2022 mock draft: Former All-Star's son goes No. 1
When you’re two months out from the Draft, you have to change things up. Jim Callis had his first full first-round projection last week, and he and I are going to alternate the rest of the way, giving you a fresh mock every week. In my first projection, I had the Orioles do the ol' “take a college hitter and cut a deal” trick with Brooks Lee, as they’ve done the last two years. Jim opted to go with the “best guy on the board” in Druw Jones, like the O's did the last time they picked 1-1, taking Adley Rutschman in 2019.
This time around, I’m heading in a slightly different direction. There obviously is no hard evidence on what Baltimore will do, but this is a bit reflective of some buzz that this could happen. It’s a bit of a hybrid approach -- a high schooler who could also allow the organization to save a little more money at the top to use later in the Draft.
The biggest wild card in this continues to be Kumar Rocker, the former Vanderbilt star who was taken No. 10 overall by the Mets last year, but couldn’t come to terms after concerns surfaced regarding his medical reports. The first step in clarity is coming soon, as it was announced that he’ll be pitching for the independent ball Tri-City ValleyCats leading up to the Draft. He didn’t make this week’s mock, but as he pitches and is evaluated -- and if teams get a look at his medical info -- he could easily climb in.
1. Orioles: Jackson Holliday, SS, Stillwater HS, Okla. (No. 4)
As I said, there is some buzz about this. Matt’s kid seems to definitely be in the mix for the Orioles, along with Druw Jones, Elijah Green, Termarr Johnson, Brooks Lee and perhaps Jacob Berry. Holliday might not command the same bonus as Jones, the top talent in the class, so the O’s could get a high-end talent and be able to get more creative with their bonus pool.
2. D-backs: Druw Jones, OF, Wesleyan HS, Ga. (No. 1)
The D-backs get to sit and react to what the Orioles do and it’s hard to imagine Jones getting past them. If he goes No. 1, then Arizona likely would look at Green and his high ceiling or Johnson and his plus bat skills.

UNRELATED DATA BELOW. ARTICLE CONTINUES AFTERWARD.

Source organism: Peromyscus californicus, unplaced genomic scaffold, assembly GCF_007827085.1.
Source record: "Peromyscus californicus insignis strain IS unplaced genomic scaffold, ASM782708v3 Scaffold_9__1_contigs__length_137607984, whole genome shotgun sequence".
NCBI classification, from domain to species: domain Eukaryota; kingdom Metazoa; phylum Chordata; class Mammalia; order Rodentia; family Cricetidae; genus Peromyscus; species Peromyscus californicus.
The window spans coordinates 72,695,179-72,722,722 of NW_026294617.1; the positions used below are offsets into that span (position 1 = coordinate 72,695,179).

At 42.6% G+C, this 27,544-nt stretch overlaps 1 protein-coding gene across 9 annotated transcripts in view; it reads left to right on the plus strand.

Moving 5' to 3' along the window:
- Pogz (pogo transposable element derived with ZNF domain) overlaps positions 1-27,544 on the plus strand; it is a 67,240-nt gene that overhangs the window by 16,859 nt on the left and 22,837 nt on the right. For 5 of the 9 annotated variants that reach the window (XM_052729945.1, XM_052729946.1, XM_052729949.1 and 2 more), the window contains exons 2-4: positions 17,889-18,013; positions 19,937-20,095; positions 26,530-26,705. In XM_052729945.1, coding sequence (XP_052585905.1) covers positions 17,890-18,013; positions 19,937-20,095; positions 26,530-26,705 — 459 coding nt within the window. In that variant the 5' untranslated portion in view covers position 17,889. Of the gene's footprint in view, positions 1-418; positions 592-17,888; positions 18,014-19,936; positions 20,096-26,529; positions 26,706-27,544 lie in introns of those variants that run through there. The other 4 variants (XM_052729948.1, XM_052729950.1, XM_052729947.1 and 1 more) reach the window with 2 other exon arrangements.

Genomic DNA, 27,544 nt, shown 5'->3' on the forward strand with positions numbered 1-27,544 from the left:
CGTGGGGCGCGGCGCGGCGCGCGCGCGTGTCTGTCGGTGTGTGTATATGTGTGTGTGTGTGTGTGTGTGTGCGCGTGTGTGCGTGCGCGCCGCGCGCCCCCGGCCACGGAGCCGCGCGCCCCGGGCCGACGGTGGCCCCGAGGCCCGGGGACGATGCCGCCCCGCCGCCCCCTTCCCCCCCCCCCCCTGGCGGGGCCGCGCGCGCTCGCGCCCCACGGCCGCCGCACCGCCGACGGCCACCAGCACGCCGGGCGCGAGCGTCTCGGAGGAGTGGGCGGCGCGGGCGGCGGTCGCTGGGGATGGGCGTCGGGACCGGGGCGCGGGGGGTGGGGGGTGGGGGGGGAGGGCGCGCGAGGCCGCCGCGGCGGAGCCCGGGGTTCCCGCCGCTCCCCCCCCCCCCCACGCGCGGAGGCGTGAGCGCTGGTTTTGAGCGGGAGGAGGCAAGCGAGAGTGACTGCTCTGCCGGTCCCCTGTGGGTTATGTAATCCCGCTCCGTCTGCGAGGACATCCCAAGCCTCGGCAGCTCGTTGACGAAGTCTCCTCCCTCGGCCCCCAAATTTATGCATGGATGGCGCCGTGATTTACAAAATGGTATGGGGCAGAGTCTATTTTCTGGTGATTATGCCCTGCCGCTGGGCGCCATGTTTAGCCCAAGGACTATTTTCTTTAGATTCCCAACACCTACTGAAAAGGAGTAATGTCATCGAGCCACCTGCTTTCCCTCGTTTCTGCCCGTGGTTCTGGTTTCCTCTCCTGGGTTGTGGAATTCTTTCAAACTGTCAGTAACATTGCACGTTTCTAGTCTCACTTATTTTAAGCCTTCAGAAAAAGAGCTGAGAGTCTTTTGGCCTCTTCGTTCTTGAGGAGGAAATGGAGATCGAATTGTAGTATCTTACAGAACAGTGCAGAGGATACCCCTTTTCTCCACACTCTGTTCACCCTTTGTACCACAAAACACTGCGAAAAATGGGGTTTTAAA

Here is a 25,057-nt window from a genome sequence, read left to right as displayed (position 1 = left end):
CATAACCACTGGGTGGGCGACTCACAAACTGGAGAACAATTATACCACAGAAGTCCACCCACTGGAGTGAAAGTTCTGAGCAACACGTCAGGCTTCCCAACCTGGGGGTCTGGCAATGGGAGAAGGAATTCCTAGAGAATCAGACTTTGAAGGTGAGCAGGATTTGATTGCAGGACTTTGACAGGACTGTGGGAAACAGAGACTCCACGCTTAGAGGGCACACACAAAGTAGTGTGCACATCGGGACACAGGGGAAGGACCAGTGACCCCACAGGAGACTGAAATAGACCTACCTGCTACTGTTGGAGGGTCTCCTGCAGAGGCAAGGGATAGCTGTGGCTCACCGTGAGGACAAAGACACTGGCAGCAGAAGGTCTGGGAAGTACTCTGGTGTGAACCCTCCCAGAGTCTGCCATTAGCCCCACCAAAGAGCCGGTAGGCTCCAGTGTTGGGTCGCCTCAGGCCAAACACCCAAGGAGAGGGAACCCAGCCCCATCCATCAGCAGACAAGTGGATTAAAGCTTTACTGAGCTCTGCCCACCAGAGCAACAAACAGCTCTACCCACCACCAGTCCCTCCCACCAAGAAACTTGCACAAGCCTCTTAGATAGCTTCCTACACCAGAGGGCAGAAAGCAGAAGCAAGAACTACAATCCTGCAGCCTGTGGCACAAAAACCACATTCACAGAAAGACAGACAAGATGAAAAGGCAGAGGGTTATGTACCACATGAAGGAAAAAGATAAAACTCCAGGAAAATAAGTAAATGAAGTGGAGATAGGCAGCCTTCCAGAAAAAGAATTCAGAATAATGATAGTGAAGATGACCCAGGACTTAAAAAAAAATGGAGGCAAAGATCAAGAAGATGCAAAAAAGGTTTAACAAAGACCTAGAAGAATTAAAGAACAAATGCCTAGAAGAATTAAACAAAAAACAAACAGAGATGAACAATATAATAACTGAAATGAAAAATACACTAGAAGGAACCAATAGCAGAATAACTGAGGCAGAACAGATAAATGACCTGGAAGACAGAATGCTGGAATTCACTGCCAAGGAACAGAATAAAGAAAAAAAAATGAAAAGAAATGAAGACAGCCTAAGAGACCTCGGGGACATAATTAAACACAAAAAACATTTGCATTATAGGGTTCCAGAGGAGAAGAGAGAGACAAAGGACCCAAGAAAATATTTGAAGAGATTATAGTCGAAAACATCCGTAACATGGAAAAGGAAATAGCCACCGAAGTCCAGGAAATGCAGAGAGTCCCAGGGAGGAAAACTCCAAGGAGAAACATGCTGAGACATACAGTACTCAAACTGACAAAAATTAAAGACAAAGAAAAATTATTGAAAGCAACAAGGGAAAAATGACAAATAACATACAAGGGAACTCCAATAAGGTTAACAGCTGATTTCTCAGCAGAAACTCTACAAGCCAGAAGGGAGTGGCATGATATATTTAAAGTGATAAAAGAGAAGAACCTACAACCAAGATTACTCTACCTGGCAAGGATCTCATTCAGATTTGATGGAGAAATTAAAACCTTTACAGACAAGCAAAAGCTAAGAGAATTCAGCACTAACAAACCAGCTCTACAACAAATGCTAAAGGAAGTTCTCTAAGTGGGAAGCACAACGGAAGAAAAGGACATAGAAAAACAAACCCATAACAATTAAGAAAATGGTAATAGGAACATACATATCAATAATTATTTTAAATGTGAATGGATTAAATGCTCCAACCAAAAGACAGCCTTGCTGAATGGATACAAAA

3. Rangers: Elijah Green, OF, IMG Academy, Fla. (No. 2)
Word on the street is that the Rangers really want Jones to get to them, but that’s not happening in this scenario. Green might have the highest overall ceiling in the class, even if there are some lingering swing-and-miss questions (most of which he’s answered this spring). They could opt for Johnson or go college bat here, with Lee or Kevin Parada as the main contenders.
4. Pirates: Brooks Lee, SS, Cal Poly (No. 5)
Johnson would be the high school bat the Pirates could look at if the other three prep hitters are gone. Lee is the best college bat in the class and Pittsburgh could make it three straight first-round picks spent on an advanced hitter.
5. Nationals: Kevin Parada, C, Georgia Tech (No. 8)
Parada is certainly in the conversation with Lee for best college player in the Draft, a catcher who now has 24 homers. He not only might be the best advanced hitter available in this spot, he also fills a need for the Nats and could move quickly.
6. Marlins: Jacob Berry, 3B/OF, Louisiana State (No. 6)
If it plays out like this, it might be a choice between the college bat in Berry and the high school hitter in Johnson. Berry’s broken finger puts a small question mark next to his name, but he has a long track record of offensive success.
7. Cubs: Termarr Johnson, 2B, Mays HS, Ga. (No. 3)
The Cubs would likely be thrilled if the best pure hitter in the class got to them here. If he goes higher, they likely would be in on one of the aforementioned college bats that would filter down.
8. Twins: Gavin Cross, OF, Virginia Tech (No. 11)
The talk continues to be about college bats here for the time being with the Twins getting to choose between Cross -- who is showing off power and speed at Virginia Tech -- and Jace Jung at Texas Tech, with both perhaps being a shade ahead of Arizona catcher Daniel Susac.
9. Royals: Brock Porter, RHP, Orchard Lake St. Mary’s HS, Mich. (No. 13)
This continues to feel like the first place a pitcher could go in the first round. Porter has risen to the top of the arms list as the best healthy pitcher who has been posting consistently good outings.
10. Rockies: Jace Jung, 2B, Texas Tech (No. 7)
After a one-pick hiatus, we’ll return to the college bat crop here with Jung, whose older brother Josh was a top 10 pick of the Rangers in 2019. Jace has posted a 1.170 OPS for Texas Tech this year.
11. Mets: Daniel Susac, C, Arizona (No. 10)
(compensation pick for failure to sign 2021 first-rounder Kumar Rocker)
The younger brother of former big league backstop Andrew, Daniel’s big Draft-eligible sophomore season makes him a very good choice to end this run on D1 college bats.
12. Tigers: Cam Collier, 3B, Chipola Junior College (No. 17)